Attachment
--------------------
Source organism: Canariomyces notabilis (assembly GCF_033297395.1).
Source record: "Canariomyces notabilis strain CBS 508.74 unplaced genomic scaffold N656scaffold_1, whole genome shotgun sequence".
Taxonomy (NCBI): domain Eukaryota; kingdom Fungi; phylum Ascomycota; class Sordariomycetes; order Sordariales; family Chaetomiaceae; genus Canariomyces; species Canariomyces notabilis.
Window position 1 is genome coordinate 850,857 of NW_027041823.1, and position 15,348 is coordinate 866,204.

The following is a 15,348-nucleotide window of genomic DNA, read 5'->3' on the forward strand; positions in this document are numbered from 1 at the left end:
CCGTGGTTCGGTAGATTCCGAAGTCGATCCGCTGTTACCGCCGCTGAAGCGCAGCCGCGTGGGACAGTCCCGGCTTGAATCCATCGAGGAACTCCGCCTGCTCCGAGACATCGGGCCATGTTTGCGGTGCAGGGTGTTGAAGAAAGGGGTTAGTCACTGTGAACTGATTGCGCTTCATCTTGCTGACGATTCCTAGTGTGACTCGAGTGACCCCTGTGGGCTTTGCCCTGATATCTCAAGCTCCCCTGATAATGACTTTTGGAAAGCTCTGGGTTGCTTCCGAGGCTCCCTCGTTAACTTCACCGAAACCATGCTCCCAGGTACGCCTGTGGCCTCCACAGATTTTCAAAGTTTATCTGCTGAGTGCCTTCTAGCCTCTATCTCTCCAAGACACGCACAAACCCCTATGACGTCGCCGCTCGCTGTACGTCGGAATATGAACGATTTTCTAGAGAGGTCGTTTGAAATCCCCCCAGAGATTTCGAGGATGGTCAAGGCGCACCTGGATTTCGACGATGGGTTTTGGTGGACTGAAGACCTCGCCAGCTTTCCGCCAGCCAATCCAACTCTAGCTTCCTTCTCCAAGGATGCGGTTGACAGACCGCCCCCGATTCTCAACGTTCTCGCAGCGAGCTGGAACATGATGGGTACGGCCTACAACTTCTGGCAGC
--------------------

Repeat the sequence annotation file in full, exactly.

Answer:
Source organism: Canariomyces notabilis (assembly GCF_033297395.1).
Source record: "Canariomyces notabilis strain CBS 508.74 unplaced genomic scaffold N656scaffold_1, whole genome shotgun sequence".
Taxonomy (NCBI): domain Eukaryota; kingdom Fungi; phylum Ascomycota; class Sordariomycetes; order Sordariales; family Chaetomiaceae; genus Canariomyces; species Canariomyces notabilis.
Window position 1 is genome coordinate 850,857 of NW_027041823.1, and position 15,348 is coordinate 866,204.

The following is a 15,348-nucleotide window of genomic DNA, read 5'->3' on the forward strand; positions in this document are numbered from 1 at the left end:
CCGTGGTTCGGTAGATTCCGAAGTCGATCCGCTGTTACCGCCGCTGAAGCGCAGCCGCGTGGGACAGTCCCGGCTTGAATCCATCGAGGAACTCCGCCTGCTCCGAGACATCGGGCCATGTTTGCGGTGCAGGGTGTTGAAGAAAGGGGTTAGTCACTGTGAACTGATTGCGCTTCATCTTGCTGACGATTCCTAGTGTGACTCGAGTGACCCCTGTGGGCTTTGCCCTGATATCTCAAGCTCCCCTGATAATGACTTTTGGAAAGCTCTGGGTTGCTTCCGAGGCTCCCTCGTTAACTTCACCGAAACCATGCTCCCAGGTACGCCTGTGGCCTCCACAGATTTTCAAAGTTTATCTGCTGAGTGCCTTCTAGCCTCTATCTCTCCAAGACACGCACAAACCCCTATGACGTCGCCGCTCGCTGTACGTCGGAATATGAACGATTTTCTAGAGAGGTCGTTTGAAATCCCCCCAGAGATTTCGAGGATGGTCAAGGCGCACCTGGATTTCGACGATGGGTTTTGGTGGACTGAAGACCTCGCCAGCTTTCCGCCAGCCAATCCAACTCTAGCTTCCTTCTCCAAGGATGCGGTTGACAGACCGCCCCCGATTCTCAACGTTCTCGCAGCGAGCTGGAACATGATGGGTACGGCCTACAACTTCTGGCAGC